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  12. Big Dog

    Big Dog Retired IT Dinosaur Wrangler Forum Contributor

    Yeah, that "blow up" thing is a real myth. I have researched over the years, and have never found a verified case of a Spanish M1916 rifle blown up by factory .308Win loads. The few it happened in were hot loaded reloads, sometime insanely hot. Some inexperienced reloaders get hold of bad online data, and don't cross check it.
     
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  13. gandog56

    gandog56 G&G Evangelist Forum Contributor

    Standard answer is sorta kinda the same. Tiny minute differences, most guns will fire either.
     
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  14. shop tom

    shop tom G&G Evangelist Forum Contributor

    Bullshit. The Lake City cases are several grams heavier (I'll weigh some later today and amend this post with that data) than commercial Remington and Winchester .308 cases. Enough to cause dangerous pressure problems for those who do not pay attention to such details.

    Lake City brass NATO brass--177 grains.

    Remington Peters .308 Win. brass--168 grains

    Israeli Arms Nato brass--176 grains.

    Winchester .308 Win. brass--166 grains.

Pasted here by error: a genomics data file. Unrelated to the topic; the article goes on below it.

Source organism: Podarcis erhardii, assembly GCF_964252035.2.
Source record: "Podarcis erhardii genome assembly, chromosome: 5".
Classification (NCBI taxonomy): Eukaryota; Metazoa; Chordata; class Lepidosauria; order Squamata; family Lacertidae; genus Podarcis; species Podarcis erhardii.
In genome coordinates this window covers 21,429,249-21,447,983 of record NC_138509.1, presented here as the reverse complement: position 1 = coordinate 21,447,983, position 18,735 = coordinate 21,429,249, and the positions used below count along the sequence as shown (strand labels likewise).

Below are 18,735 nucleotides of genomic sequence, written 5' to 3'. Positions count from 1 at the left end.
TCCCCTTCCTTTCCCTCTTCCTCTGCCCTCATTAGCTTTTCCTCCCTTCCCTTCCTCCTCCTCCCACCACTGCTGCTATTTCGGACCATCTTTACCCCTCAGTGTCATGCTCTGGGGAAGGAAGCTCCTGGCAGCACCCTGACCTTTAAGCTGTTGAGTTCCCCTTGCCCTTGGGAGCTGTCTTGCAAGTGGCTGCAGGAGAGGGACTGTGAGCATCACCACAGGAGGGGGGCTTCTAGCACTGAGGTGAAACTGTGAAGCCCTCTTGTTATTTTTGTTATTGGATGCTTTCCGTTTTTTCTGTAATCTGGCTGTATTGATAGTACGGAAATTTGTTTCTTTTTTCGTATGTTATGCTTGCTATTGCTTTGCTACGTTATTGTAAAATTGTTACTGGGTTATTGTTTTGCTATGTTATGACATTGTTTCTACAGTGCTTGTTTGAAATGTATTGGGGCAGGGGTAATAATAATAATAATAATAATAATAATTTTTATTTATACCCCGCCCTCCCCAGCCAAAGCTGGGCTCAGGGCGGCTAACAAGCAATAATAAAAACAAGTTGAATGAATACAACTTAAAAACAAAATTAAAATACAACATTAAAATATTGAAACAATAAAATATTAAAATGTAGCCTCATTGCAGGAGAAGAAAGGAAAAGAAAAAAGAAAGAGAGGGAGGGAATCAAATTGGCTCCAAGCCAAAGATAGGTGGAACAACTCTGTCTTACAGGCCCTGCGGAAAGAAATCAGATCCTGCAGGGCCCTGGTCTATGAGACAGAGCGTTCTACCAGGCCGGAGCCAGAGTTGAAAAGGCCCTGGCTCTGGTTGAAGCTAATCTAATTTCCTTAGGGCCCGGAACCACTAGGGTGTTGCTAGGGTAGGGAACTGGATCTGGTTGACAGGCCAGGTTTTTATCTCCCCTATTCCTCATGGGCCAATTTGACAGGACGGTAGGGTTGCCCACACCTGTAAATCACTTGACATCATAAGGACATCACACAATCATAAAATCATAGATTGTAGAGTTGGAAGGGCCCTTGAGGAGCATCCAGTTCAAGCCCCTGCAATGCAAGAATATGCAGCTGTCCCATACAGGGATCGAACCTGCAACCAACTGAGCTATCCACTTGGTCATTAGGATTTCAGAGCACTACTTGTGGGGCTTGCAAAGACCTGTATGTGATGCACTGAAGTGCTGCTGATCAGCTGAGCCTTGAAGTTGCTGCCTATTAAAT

Last edited: Jan 9, 2017
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  15. Big Dog

    Big Dog Retired IT Dinosaur Wrangler Forum Contributor

    I keep my loads moderate, just in case. If you like loading to MAX, then be very sure which case you are using!
    I keep my 7.62X51 handloads for my M1916 at an approximate .30-40 Krag level. Specially marked for that rifle only. It gets nothing else! I have shot factory 7.62 in it, but no sense stressing a century old rifle.
     
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  16. chesterwin

    chesterwin G&G Evangelist

    This pretty much hits the nail on the head. Great explaination. (My opinion but no suggestion made other than using ammo chambered for the firearm.)
     
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  17. chesterwin

    chesterwin G&G Evangelist

    My Savage 112 FV shoots SS109 more accurately than anything I've fed it. It's chambered in .223, not 5.56.

    P.M. Sorry about not starting a separate thread Capt'n. It's relevant info. for both caliber variences in my opinion. With reloading taken out of the equation of course.
     
    Last edited: Jan 9, 2017
  18. gandog56

    gandog56 G&G Evangelist Forum Contributor

    All my statements are null and void if you are loading uberloads.
     
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  19. shop tom

    shop tom G&G Evangelist Forum Contributor

    I do not load uberloads.
     
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  20. shop tom

    shop tom G&G Evangelist Forum Contributor

    Amendment to my above post:

    Lake City brass NATO brass--177 grains.

    Remington Peters .308 Win. brass--168 grains

    Israeli Arms Nato brass--176 grains.

    Winchester .308 Win. brass--166 grains.